Locust: A Delectable Invader

A message from "We are happy you found us! We strive to be informative and accurate. Enjoy what you find here! Take a look at our new downloadable pdf eBook A Complete Guide To Foraging. We put a lot of work into this eBook and are very excited to share it with you." - Joe Forager(Owner)

An Introduction to the Locusts:

The locust is an insect belonging from the family Acrididae from the order Orthoptera. It resembles a grasshopper but has a bigger appetite and appears to look stronger. Known for their massive swarms, these insects are a force to be reckoned with.


File:Garden locust (Acanthacris ruficornis).jpg
A Garden Locust. (Charles J. Sharp creator QS:P170,Q54800218, Garden locust (Acanthacris ruficornis), CC BY-SA 4.0).

Places where you can spot Locusts:

Locusts cannot be narrowed down to one habitat alone as they live in various diverse environments. The best way to find locusts is to go to somewhere where they are swarming at. Perhaps fields where they have begun feasting will suffice.

Physical Appearance:

Locusts may vary in color from a greenish hue to a more darker rusty yellowish hue. They change from green to rusty yellow when they intend to form swarms. It appears similar to a grasshopper but may look more stocky and bigger in general.

Distribution and importance:

Locusts are widespread in various regions such as Asia, The Middle East and Africa.

They have been known to fly over massive distances and destroy massive amounts of vegetation across the world in one fell swoop. They are also known to breed quite exponentially too.

Their interaction with mankind has been documented over many books across history. Be it something of spiritual significance or some scribe recording a worthwhile event in the pages of history. Locusts have made their mark in mankind’s minds and captivated millions for centuries on end.

One of the most profound locust attacks in history was recorded last year in 2020. They locusts caused damage worth around 2 million tonnes of wheat and other crops. A National Locust Control Centre was setup just because of this to keep the locust in check just in-case they intend to come back for seconds.

There’s so much that comes to mind when you think of locusts that you can’t even begin to quantify it sufficiently in a collection of words. They are pests for some, culinary delights for others. Depends on what part of the world you fall in and whether they decide to munch on your crops too.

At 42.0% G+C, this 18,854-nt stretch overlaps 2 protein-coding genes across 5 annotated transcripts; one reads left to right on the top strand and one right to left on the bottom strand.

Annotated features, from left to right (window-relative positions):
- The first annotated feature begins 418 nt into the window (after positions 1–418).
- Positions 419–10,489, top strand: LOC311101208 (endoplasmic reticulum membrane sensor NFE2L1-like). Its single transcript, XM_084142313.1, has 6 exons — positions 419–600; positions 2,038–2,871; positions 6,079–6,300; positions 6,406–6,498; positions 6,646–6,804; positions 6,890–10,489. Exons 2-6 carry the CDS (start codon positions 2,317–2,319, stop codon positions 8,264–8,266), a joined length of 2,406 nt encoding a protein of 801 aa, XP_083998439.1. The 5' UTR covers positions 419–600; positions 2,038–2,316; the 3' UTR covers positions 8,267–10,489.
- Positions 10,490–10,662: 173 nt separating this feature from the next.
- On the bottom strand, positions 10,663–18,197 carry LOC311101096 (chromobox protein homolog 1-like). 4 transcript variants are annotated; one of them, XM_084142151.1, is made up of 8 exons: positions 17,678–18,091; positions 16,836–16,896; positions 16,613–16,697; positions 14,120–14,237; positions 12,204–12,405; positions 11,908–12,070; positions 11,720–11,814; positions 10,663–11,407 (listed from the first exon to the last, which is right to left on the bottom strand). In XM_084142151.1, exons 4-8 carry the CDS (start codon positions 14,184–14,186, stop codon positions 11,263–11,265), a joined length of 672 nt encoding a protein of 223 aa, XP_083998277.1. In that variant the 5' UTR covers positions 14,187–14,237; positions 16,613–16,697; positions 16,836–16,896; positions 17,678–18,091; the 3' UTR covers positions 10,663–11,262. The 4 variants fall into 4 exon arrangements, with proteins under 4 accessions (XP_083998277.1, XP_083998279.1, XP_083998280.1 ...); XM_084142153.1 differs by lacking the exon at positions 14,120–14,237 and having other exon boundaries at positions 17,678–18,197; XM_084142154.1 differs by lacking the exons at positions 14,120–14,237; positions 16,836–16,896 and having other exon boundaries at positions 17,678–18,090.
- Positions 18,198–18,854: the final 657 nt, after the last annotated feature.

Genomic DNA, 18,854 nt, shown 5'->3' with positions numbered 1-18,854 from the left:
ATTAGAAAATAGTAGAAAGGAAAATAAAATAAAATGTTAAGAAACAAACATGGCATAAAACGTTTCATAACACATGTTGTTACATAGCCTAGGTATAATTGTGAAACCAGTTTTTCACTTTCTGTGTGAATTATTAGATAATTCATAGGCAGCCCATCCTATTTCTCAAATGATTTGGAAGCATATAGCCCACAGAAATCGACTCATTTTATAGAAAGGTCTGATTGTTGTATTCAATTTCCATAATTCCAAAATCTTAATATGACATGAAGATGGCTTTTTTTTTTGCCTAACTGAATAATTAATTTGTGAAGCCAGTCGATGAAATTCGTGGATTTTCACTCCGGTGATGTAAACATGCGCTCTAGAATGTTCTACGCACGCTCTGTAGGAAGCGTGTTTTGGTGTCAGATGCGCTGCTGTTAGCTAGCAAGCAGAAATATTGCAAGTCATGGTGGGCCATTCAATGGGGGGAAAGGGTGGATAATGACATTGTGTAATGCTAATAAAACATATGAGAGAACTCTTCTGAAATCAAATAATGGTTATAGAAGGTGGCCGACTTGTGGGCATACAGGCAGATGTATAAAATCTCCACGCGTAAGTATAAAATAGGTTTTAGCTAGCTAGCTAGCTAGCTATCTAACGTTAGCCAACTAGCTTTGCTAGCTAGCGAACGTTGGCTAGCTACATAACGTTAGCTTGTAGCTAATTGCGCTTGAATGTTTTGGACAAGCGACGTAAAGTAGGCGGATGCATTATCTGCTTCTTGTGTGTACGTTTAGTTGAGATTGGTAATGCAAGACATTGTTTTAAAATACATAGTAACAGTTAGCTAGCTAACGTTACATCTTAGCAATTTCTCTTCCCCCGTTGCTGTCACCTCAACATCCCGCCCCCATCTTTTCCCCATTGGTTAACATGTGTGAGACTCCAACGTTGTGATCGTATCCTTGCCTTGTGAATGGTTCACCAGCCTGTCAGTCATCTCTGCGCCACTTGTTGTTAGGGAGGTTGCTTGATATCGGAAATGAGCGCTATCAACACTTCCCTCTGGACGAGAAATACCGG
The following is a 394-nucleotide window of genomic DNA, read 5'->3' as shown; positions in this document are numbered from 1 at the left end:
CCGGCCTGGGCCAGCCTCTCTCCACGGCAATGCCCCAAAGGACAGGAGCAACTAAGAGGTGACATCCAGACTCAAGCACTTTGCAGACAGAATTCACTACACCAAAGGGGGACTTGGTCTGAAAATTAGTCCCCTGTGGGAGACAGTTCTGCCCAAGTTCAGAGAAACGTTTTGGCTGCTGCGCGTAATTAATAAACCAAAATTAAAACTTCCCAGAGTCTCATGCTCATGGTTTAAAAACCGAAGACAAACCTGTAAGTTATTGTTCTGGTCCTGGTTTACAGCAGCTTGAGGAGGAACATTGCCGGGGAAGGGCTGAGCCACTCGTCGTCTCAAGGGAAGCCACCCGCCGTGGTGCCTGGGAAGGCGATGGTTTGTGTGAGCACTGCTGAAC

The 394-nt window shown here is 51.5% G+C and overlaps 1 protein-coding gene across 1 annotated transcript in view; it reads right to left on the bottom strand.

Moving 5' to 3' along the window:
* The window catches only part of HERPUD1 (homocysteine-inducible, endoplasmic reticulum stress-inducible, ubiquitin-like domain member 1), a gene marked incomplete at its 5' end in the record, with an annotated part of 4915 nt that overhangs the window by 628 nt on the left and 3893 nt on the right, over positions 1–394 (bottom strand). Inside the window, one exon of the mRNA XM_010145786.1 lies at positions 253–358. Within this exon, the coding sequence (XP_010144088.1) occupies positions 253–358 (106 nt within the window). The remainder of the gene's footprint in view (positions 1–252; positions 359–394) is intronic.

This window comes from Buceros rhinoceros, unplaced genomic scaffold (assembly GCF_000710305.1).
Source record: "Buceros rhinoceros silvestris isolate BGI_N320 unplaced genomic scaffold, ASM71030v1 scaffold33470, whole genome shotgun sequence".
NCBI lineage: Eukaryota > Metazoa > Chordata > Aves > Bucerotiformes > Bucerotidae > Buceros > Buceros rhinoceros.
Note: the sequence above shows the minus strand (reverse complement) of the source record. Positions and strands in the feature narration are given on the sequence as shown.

The role of Locusts in Cooking:

Locusts have quite an important culinary role the world over. They are considered one of the most common types of edible insects around. Be it the Middle East, parts of Asia and even Africa; locusts are eaten more often than you might think.

Some cultures have been known to consider it a delicacy. Given that locusts do contain more protein than most other sources they are quite a healthy meal choice.

Other nutritious substances are also found within a locust. These may include potassium, calcium iron and even zinc.

You can roast them, skewer and grill them or even stir-fry them; it’s your choice. The possibilities are endless.

During preparation remember to remove the smaller legs and wings. The bigger legs are considered palatable by some.

The seasoning is key when it comes to making a good batch of locusts with some boiling them in stock. A few spices may also be added in to give it kick.

You may also fry them after covering them in a batter like you do so with shrimp.

You may also remove their heads via twisting them off to remove any other waste present in the locust.

The Medicinal Uses of Locusts:

Locusts have not shown any signs of medical significance as of yet, however things may change in the coming years. Some researchers speculate that locust may be effective against combating certain diseases.

Health and Safety:

There may have been no health hazards observed when consuming a locust. However one must take the following measures to be safe while consuming one in general:

Make sure the locust is cooked through (you may see them redden up when they do start getting cooked). This is to avoid any parasites that may been inside the locust.

Preferably remove inedible parts like wings and also try to avoid consuming the pointy bits in-case they hold the potential to harm your mouth or throat.

Many of our readers find that subscribing to Eat The Planet is the best way to make sure they don't miss any of our valuable information about wild edibles.

Like our facebook page for additional articles and updates.

Follow us on Twitter @EatThePlanetOrg

See our privacy policy for more information about ads on this site

Leave a Reply

Your email address will not be published. Required fields are marked *